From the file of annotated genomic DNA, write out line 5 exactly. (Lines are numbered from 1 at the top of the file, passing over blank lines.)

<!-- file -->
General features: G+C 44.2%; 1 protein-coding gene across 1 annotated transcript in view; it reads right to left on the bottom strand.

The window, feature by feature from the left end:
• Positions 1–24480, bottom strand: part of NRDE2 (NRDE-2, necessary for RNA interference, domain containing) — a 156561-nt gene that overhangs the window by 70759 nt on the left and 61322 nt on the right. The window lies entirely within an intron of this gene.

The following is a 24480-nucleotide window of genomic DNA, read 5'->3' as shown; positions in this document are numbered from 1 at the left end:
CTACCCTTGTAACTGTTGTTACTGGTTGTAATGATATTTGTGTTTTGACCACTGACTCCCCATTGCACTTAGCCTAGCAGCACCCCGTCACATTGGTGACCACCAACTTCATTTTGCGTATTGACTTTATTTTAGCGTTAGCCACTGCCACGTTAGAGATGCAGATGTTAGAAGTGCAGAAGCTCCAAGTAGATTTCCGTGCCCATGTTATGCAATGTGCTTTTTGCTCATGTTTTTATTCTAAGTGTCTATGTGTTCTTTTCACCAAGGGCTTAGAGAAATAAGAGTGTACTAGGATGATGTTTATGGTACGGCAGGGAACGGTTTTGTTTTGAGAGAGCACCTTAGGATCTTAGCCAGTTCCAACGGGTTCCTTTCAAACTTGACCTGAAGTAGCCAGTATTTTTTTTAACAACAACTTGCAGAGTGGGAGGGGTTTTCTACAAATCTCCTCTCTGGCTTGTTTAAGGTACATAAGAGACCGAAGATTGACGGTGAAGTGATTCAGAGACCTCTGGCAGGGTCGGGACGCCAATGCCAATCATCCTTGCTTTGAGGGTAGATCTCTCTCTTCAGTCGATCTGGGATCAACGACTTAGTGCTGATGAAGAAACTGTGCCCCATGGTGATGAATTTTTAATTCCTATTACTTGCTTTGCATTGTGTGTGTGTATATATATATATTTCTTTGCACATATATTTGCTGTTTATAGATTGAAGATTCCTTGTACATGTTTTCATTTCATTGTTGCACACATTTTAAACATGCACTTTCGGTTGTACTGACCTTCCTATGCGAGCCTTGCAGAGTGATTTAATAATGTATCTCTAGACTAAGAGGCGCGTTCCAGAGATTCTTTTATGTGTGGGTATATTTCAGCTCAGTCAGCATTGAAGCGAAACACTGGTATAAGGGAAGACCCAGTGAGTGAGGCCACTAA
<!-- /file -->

CTACCCTTGTAACTGTTGTTACTGGTTGTAATGATATTTGTGTTTTGACCACTGACTCCCCATTGCACTTAGCCTAGCAGCACCCCGTCACATTGGTGACCACCAACTTCATTTTGCGTATTGACTTTATTTTAGCGTTAGCCACTGCCACGTTAGAGATGCAGATGTTAGAAGTGCAGAAGCTCCAAGTAGATTTCCGTGCCCATGTTATGCAATGTGCTTTTTGCTCATGTTTTTATTCTAAGTGTCTATGTGTTCTTTTCACCAAGGGCTTAGAGAAATAAGAGTGTACTAGGATGATGTTTATGGTACGGCAGGGAACGGTTTTGTTTTGAGAGAGCACCTTAGGATCTTAGCCAGTTCCAACGGGTTCCTTTCAAACTTGACCTGAAGTAGCCAGTATTTTTTTTAACAACAACTTGCAGAGTGGGAGGGGTTTTCTACAAATCTCCTCTCTGGCTTGTTTAAGGTACATAAGAGACCGAAGATTGACGGTGAAGTGATTCAGAGACCTCTGGCAGGGTCGGGACGCCAATGCCAATCATCCTTGCTTTGAGGGTAGATCTCTCTCTTCAGTCGATCTGGGATCAACGACTTAGTGCTGATGAAGAAACTGTGCCCCATGGTGATGAATTTTTAATTCCTATTACTTGCTTTGCATTGTGTGTGTGTATATATATATATTTCTTTGCACATATATTTGCTGTTTATAGATTGAAGATTCCTTGTACATGTTTTCATTTCATTGTTGCACACATTTTAAACATGCACTTTCGGTTGTACTGACCTTCCTATGCGAGCCTTGCAGAGTGATTTAATAATGTATCTCTAGACTAAGAGGCGCGTTCCAGAGATTCTTTTATGTGTGGGTATATTTCAGCTCAGTCAGCATTGAAGCGAAACACTGGTATAAGGGAAGACCCAGTGAGTGAGGCCACTAA